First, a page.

By Pallab Ghosh
New fossils challenge ideas that modern humans wiped out Neanderthals after arriving from Africa.
New fossils are challenging ideas that modern humans wiped out Neanderthals soon after arriving from Africa.
A discovery of a child’s tooth and stone tools in a cave in southern France suggests Homo sapiens was in western Europe about 54,000 years ago.
That is several thousands of years earlier than previously thought, indicating that the two species could have coexisted for long periods.
The research has been published in the journal Science Advances.
The finds were discovered in a cave, known as Grotte Mandrin in the Rhone Valley, by a team led by Prof Ludovic Slimak of the University of Toulouse. He was astonished when he learned that there was evidence of an early modern human settlement.
“We are now able to demonstrate that Homo sapiens arrived 12,000 years before we expected, and this population was then replaced after that by other Neanderthal populations. And this literally rewrites all our books of history.”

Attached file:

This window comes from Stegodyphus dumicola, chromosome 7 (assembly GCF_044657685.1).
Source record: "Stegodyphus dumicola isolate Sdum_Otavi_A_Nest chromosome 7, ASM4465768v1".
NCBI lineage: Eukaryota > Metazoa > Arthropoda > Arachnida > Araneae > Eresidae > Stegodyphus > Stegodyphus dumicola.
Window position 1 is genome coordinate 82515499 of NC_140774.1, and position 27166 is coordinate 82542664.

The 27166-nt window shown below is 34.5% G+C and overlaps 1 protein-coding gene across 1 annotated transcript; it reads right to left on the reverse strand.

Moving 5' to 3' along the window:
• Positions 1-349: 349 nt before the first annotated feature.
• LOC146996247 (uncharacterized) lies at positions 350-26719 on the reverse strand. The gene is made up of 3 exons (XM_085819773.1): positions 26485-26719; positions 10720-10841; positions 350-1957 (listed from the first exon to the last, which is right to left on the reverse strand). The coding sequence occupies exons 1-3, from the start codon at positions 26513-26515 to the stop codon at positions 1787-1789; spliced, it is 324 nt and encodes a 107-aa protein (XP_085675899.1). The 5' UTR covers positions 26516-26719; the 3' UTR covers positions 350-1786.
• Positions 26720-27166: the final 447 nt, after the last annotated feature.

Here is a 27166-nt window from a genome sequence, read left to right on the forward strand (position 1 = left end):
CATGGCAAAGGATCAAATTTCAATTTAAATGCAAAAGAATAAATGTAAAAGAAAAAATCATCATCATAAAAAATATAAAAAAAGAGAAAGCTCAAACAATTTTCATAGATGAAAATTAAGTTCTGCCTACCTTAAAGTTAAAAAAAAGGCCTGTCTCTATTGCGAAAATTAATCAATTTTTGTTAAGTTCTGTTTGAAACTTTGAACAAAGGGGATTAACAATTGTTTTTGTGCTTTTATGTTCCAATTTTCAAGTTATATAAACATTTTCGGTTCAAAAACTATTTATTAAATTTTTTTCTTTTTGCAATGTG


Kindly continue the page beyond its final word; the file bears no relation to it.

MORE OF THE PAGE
The Neanderthals emerged in Europe as far back as 400,000 years ago. The current theory suggests that they went extinct about 40,000 years ago, not long after Homo sapiens arrived on the continent from Africa.
But the new discovery suggests that our species arrived much earlier and that the two species could have coexisted in Europe for more than 10,000 years before the Neanderthals went extinct.
According to Prof Chris Stringer, of the Natural History Museum in London, this challenges the current view, which is that our species quickly overwhelmed the Neanderthals.
“It wasn’t an overnight takeover by modern humans,” he told BBC News. “Sometimes Neanderthals had the advantage, sometimes modern humans had the advantage, so it was more finely balanced.”
Archaeologists found fossil evidence from several layers at the site. The lower they dug, the further back in time they were able to see. The lowest layers showed the remains of Neanderthals who occupied the area for about 20,000 years.
But to their complete surprise, the team found a modern human child’s tooth in a layer dating back to about 54,000 years ago, along with some stone tools made in a way that was not associated with Neanderthals.
The evidence suggests that this early group of humans lived at the site for a relatively brief period, of perhaps about 2,000 years after which the site was unoccupied. The Neanderthals then return, occupying the site for several more thousand years, until modern humans come back about 44,000 years ago. […]
Continue reading: Neanderthal extinction not caused by brutal wipe out